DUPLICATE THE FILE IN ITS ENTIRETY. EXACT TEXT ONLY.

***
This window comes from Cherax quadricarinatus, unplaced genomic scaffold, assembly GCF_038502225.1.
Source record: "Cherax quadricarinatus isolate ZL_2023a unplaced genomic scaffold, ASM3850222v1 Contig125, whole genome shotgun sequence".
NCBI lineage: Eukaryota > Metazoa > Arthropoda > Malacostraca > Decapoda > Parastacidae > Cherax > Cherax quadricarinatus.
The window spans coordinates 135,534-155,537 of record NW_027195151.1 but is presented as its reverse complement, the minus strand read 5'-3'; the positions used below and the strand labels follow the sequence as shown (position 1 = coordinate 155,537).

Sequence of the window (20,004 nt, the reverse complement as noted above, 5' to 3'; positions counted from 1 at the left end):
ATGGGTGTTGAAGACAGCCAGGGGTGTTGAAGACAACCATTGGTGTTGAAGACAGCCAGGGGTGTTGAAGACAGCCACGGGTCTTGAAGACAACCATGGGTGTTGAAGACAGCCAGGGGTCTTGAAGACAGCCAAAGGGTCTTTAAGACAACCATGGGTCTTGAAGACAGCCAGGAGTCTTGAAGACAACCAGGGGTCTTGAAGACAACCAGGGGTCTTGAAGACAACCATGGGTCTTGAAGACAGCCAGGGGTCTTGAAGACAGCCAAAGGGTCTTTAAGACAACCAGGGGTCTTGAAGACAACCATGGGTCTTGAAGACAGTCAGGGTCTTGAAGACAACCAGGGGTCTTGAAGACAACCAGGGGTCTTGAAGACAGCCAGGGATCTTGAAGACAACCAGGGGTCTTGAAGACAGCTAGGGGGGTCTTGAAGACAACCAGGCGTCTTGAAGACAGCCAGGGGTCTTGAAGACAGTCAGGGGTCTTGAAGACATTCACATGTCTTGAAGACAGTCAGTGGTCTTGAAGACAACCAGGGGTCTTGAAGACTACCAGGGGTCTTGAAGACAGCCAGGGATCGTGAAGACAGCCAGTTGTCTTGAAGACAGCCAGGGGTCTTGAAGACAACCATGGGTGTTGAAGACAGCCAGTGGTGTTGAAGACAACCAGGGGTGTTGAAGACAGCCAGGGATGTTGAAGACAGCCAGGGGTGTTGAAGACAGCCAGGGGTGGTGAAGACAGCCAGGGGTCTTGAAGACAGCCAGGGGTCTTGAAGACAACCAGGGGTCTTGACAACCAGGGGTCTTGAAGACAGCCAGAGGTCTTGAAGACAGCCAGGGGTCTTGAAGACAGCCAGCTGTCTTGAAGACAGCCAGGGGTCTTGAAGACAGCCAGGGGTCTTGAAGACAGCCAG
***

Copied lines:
This window comes from Cherax quadricarinatus, unplaced genomic scaffold, assembly GCF_038502225.1.
Source record: "Cherax quadricarinatus isolate ZL_2023a unplaced genomic scaffold, ASM3850222v1 Contig125, whole genome shotgun sequence".
NCBI lineage: Eukaryota > Metazoa > Arthropoda > Malacostraca > Decapoda > Parastacidae > Cherax > Cherax quadricarinatus.
The window spans coordinates 135,534-155,537 of record NW_027195151.1 but is presented as its reverse complement, the minus strand read 5'-3'; the positions used below and the strand labels follow the sequence as shown (position 1 = coordinate 155,537).

Sequence of the window (20,004 nt, the reverse complement as noted above, 5' to 3'; positions counted from 1 at the left end):
ATGGGTGTTGAAGACAGCCAGGGGTGTTGAAGACAACCATTGGTGTTGAAGACAGCCAGGGGTGTTGAAGACAGCCACGGGTCTTGAAGACAACCATGGGTGTTGAAGACAGCCAGGGGTCTTGAAGACAGCCAAAGGGTCTTTAAGACAACCATGGGTCTTGAAGACAGCCAGGAGTCTTGAAGACAACCAGGGGTCTTGAAGACAACCAGGGGTCTTGAAGACAACCATGGGTCTTGAAGACAGCCAGGGGTCTTGAAGACAGCCAAAGGGTCTTTAAGACAACCAGGGGTCTTGAAGACAACCATGGGTCTTGAAGACAGTCAGGGTCTTGAAGACAACCAGGGGTCTTGAAGACAACCAGGGGTCTTGAAGACAGCCAGGGATCTTGAAGACAACCAGGGGTCTTGAAGACAGCTAGGGGGGTCTTGAAGACAACCAGGCGTCTTGAAGACAGCCAGGGGTCTTGAAGACAGTCAGGGGTCTTGAAGACATTCACATGTCTTGAAGACAGTCAGTGGTCTTGAAGACAACCAGGGGTCTTGAAGACTACCAGGGGTCTTGAAGACAGCCAGGGATCGTGAAGACAGCCAGTTGTCTTGAAGACAGCCAGGGGTCTTGAAGACAACCATGGGTGTTGAAGACAGCCAGTGGTGTTGAAGACAACCAGGGGTGTTGAAGACAGCCAGGGATGTTGAAGACAGCCAGGGGTGTTGAAGACAGCCAGGGGTGGTGAAGACAGCCAGGGGTCTTGAAGACAGCCAGGGGTCTTGAAGACAACCAGGGGTCTTGACAACCAGGGGTCTTGAAGACAGCCAGAGGTCTTGAAGACAGCCAGGGGTCTTGAAGACAGCCAGCTGTCTTGAAGACAGCCAGGGGTCTTGAAGACAGCCAGGGGTCTTGAAGACAGCCAG